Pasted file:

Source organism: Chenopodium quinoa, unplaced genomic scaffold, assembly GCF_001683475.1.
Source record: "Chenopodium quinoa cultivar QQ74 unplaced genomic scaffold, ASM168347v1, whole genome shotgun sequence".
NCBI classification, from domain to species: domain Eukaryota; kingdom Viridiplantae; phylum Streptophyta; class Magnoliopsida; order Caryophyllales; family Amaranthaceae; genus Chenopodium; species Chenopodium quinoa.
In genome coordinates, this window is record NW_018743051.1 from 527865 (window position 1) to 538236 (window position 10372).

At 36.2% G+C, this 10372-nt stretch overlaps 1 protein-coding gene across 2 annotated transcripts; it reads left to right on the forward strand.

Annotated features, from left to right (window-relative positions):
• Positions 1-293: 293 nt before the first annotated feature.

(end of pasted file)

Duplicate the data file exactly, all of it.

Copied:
Source organism: Chenopodium quinoa, unplaced genomic scaffold, assembly GCF_001683475.1.
Source record: "Chenopodium quinoa cultivar QQ74 unplaced genomic scaffold, ASM168347v1, whole genome shotgun sequence".
NCBI classification, from domain to species: domain Eukaryota; kingdom Viridiplantae; phylum Streptophyta; class Magnoliopsida; order Caryophyllales; family Amaranthaceae; genus Chenopodium; species Chenopodium quinoa.
In genome coordinates, this window is record NW_018743051.1 from 527865 (window position 1) to 538236 (window position 10372).

At 36.2% G+C, this 10372-nt stretch overlaps 1 protein-coding gene across 2 annotated transcripts; it reads left to right on the forward strand.

Annotated features, from left to right (window-relative positions):
• Positions 1-293: 293 nt before the first annotated feature.